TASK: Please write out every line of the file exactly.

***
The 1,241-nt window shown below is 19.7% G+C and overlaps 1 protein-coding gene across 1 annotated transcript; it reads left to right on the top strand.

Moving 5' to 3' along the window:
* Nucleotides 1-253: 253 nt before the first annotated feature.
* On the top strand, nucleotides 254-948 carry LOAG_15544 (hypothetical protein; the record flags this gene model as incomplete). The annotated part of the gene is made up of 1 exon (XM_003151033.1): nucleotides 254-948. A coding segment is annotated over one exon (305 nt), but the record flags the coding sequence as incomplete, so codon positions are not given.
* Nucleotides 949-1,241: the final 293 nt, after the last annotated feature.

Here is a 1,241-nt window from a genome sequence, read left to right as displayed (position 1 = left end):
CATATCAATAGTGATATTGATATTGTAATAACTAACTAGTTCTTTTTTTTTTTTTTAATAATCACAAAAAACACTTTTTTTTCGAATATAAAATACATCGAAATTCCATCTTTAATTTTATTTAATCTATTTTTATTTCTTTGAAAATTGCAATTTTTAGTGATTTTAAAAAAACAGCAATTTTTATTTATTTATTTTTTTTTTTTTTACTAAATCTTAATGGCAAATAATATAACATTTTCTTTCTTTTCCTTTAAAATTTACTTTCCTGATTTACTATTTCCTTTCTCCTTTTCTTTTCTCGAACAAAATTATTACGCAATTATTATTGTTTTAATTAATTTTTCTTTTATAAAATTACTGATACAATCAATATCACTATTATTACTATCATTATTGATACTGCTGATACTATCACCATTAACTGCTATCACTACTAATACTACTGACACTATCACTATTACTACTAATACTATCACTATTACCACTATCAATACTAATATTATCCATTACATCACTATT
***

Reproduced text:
The 1,241-nt window shown below is 19.7% G+C and overlaps 1 protein-coding gene across 1 annotated transcript; it reads left to right on the top strand.

Moving 5' to 3' along the window:
* Nucleotides 1-253: 253 nt before the first annotated feature.
* On the top strand, nucleotides 254-948 carry LOAG_15544 (hypothetical protein; the record flags this gene model as incomplete). The annotated part of the gene is made up of 1 exon (XM_003151033.1): nucleotides 254-948. A coding segment is annotated over one exon (305 nt), but the record flags the coding sequence as incomplete, so codon positions are not given.
* Nucleotides 949-1,241: the final 293 nt, after the last annotated feature.

Here is a 1,241-nt window from a genome sequence, read left to right as displayed (position 1 = left end):
CATATCAATAGTGATATTGATATTGTAATAACTAACTAGTTCTTTTTTTTTTTTTTAATAATCACAAAAAACACTTTTTTTTCGAATATAAAATACATCGAAATTCCATCTTTAATTTTATTTAATCTATTTTTATTTCTTTGAAAATTGCAATTTTTAGTGATTTTAAAAAAACAGCAATTTTTATTTATTTATTTTTTTTTTTTTTACTAAATCTTAATGGCAAATAATATAACATTTTCTTTCTTTTCCTTTAAAATTTACTTTCCTGATTTACTATTTCCTTTCTCCTTTTCTTTTCTCGAACAAAATTATTACGCAATTATTATTGTTTTAATTAATTTTTCTTTTATAAAATTACTGATACAATCAATATCACTATTATTACTATCATTATTGATACTGCTGATACTATCACCATTAACTGCTATCACTACTAATACTACTGACACTATCACTATTACTACTAATACTATCACTATTACCACTATCAATACTAATATTATCCATTACATCACTATT